Love, Gilda opened the 2018 Tribeca Film Festival. Magnolia, which has partnered with CNN Films on a number of docs including RBG, came on board to handle theatrical. Love, Gilda opens in 85 theaters this weekend. Dapolito will take part in select Q&As this weekend in New York. It will also be available via on-demand beginning September 25.
Tea with the Dames
Director: Roger Michell
Subjects: Eileen Atkins, Judi Dench, Joan Plowright, Maggie Smith
Distributor: Sundance Selects
IFC Films has been in discussions about releasing Roger Michell’s doc Tea with the Dames since pre-production. It is opening the title stateside through its Sundance Selects label theatrically this weekend, followed by on-demand starting next week.
“When we saw the final version, we closed the deal right away,” said IFC Films exec Arianna Bocco. “The film speaks for itself.”
Tea with the Dames spotlights Dames Maggie Smith, Judi Dench, Eileen Atkins and Joan Plowright, among the most celebrated actresses of our time, with scores of iconic performances, decades of wisdom, and innumerable Oscars, Tonys, Emmys and BAFTAs between them. They are also longtime friends who hereby invite you to join them for a weekend in the country as they catch up with one another, reminisce, and share their candid, delightfully irreverent thoughts on everything from art to aging to love to a life lived in the spotlight.
“You’re spending 90 minutes with these amazing women and it feels intimate,” commented Bocco. “They’re funny and it’s warm. You can take your mom to see this movie — and your dad. It’s a glimpse into a world with women that you love.”
Bocco said the trailer “interaction rate” has been “one of the highest” of any of its films. She also noted that the title has had successful runs at home in the U.K. as well as in Australia.
“I think this is the kind of film that will fit with older women, but I think there’s a younger audience who know these women and love them,” added Bocco. “The word-of-mouth is high, which we’re seeing on social media. That combined with reviews and the momentum coming out of its release [abroad] looks good for this one.”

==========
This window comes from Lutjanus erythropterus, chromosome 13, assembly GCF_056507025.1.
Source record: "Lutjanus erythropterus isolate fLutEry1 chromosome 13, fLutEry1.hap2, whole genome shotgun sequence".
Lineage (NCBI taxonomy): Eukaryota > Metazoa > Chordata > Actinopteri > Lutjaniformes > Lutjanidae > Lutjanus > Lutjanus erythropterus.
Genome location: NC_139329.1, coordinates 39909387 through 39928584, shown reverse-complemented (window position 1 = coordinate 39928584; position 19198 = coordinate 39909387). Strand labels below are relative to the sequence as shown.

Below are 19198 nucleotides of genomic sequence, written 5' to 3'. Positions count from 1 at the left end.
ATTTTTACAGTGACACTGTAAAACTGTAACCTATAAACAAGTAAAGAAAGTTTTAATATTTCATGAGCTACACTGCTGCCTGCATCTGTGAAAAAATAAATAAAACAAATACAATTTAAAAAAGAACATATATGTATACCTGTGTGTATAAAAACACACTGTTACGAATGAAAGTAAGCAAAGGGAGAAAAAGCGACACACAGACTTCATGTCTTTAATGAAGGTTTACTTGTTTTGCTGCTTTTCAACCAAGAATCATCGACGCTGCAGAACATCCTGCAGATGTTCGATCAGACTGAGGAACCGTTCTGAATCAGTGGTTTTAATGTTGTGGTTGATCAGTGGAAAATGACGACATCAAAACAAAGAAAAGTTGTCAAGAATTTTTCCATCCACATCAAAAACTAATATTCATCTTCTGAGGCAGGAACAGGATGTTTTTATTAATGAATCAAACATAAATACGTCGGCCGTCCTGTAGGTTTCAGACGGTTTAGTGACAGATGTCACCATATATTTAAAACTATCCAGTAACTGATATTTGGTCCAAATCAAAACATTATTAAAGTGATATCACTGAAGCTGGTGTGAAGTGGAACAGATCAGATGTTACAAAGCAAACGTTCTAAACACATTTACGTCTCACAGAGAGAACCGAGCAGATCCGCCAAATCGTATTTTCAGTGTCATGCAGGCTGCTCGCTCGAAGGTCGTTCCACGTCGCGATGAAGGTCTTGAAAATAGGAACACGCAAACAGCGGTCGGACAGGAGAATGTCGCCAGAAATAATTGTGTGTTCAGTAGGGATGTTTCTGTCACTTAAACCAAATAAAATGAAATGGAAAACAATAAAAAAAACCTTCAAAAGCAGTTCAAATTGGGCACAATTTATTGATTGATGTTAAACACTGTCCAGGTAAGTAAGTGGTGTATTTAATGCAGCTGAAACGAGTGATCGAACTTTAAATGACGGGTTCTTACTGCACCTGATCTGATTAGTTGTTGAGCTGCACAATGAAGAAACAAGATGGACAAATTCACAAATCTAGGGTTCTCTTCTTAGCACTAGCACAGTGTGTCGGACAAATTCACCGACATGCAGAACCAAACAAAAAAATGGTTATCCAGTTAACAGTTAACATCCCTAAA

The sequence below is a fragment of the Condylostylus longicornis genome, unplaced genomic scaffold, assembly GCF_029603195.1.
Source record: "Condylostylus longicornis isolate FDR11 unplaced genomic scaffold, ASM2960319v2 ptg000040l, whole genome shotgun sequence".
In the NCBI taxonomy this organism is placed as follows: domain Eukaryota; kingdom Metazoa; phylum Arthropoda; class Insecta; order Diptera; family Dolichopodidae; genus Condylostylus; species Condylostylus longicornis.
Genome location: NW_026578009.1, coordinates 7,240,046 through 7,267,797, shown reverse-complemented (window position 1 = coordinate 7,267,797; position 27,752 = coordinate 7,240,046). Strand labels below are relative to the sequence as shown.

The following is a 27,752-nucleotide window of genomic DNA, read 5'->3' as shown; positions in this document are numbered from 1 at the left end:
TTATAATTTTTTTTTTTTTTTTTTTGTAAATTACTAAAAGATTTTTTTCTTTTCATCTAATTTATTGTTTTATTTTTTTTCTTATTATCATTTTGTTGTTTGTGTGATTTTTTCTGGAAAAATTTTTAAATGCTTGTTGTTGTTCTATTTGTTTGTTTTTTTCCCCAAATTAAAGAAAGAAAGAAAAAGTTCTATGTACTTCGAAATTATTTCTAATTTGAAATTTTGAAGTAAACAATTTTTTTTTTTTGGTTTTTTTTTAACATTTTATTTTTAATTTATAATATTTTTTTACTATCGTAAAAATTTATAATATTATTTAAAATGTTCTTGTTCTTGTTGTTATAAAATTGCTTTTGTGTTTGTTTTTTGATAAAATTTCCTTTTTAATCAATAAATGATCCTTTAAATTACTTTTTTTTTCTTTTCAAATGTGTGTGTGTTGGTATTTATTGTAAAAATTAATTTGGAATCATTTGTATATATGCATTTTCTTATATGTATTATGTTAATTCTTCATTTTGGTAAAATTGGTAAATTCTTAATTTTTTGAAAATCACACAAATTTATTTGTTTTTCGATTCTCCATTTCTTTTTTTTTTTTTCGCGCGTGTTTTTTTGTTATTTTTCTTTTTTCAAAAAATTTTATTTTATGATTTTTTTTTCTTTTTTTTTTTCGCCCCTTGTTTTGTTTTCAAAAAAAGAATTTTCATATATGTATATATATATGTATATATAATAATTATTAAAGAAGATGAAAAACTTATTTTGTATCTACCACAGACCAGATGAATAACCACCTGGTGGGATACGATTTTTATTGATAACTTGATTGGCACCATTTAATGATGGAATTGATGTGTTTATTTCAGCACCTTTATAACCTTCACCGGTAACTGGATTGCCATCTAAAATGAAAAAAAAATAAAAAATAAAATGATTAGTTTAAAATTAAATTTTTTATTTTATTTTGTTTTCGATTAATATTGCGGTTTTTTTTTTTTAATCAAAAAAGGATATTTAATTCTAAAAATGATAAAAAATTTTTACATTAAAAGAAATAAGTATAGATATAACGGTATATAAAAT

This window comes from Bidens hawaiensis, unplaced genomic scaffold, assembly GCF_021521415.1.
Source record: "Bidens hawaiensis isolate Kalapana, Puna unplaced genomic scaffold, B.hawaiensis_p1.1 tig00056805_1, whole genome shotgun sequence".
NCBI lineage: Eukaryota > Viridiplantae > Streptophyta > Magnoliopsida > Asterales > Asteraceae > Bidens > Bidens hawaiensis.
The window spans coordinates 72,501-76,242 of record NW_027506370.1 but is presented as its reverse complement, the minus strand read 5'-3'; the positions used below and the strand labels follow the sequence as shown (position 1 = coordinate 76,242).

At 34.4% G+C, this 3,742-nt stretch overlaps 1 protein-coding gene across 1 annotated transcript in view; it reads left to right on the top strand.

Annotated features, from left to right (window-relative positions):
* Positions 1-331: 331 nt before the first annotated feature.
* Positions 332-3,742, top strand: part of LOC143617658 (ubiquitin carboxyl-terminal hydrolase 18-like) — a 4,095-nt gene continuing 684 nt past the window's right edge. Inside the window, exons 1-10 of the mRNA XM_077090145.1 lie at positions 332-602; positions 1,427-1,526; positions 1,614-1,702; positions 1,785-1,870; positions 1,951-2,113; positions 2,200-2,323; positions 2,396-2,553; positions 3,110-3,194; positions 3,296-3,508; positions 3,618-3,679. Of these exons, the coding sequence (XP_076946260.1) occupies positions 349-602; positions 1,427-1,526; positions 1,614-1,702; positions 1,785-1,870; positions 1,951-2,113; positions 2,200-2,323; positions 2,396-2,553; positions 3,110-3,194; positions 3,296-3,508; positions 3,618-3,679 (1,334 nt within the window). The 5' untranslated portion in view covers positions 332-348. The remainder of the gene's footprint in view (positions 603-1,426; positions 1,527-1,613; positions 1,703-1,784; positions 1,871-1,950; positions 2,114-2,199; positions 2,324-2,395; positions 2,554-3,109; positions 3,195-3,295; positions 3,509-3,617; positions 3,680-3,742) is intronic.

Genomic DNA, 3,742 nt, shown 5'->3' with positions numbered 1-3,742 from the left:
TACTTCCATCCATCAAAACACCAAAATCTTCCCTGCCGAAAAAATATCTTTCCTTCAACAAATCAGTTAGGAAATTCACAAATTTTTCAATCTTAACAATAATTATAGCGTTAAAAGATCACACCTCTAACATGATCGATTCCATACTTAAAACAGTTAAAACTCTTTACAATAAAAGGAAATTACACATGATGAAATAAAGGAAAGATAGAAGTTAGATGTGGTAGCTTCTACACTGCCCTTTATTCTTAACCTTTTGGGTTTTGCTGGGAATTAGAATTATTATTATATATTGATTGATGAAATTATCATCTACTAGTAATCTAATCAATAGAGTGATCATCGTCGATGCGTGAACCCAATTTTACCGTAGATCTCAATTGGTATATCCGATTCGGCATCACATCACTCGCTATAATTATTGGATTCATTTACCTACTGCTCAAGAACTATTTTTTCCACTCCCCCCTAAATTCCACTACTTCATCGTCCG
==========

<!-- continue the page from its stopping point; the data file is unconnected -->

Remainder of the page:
Sundance Selects opens Tea with the Dames at the Quad in New York. It also screens at the Los Angeles Film Festival on Friday, followed by an L.A. bow at the Royal the following weekend.
Garry Winogrand: All Things Are Photographable
Director: Sasha Waters Freyer
Distributor: Greenwich Entertainment
Told through photographer Garry Winogrand’s own words and pictures, Sasha Waters Freyer’s documentary was shown to distributor Greenwich Entertainment following its SXSW premiere earlier this year.
Decades before digital technology transformed how we make and see pictures, Garry Winogrand made hundreds of thousands of them with his 35mm Leica, creating an encyclopedic portrait of America from the late 1950s to the early 1980s. When he died suddenly at age 56, Winogrand left behind more than 10,000 rolls of film – more than a quarter of a million pictures. These images capture a bygone era: the New York of Mad Men and the early years of the Women’s Movement, the birth of American suburbs, and the glamour and alienation of Hollywood. He produced so many unseen images that it has taken until now for the full measure of his artistic legacy to emerge.
Heading into its release, Greenwich is tapping aficionados of photography, including those who are amateur photo takers on social media, as well as those with an affinity for the ‘60s and ‘70s.
“Winogrand potentially appeals to audiences with an interest in art, photography, street photography, cultural history of the Sixties and Seventies, New York and Los Angeles and certainly for those who are already familiar with Winogrand and his work,” noted Greenwich Entertainment’s Ed Arentz. “As an influential street photographer and someone who took a high volume of photographs, his work and practice dovetails closely with new practitioners of street photography, [such as] anyone with a smart phone and an Instagram account. So marketing the film online is really about encouraging people to discover or rediscover his photographs.”
The company is taking the film out in its theatrical window before it eventually airs on American Masters in PBS in 2019. The film opens exclusively at New York’s Film Forum this weekend, followed by the Nuart the following week. The title will also be in a mix of calendar, cinematheque and museum engagements.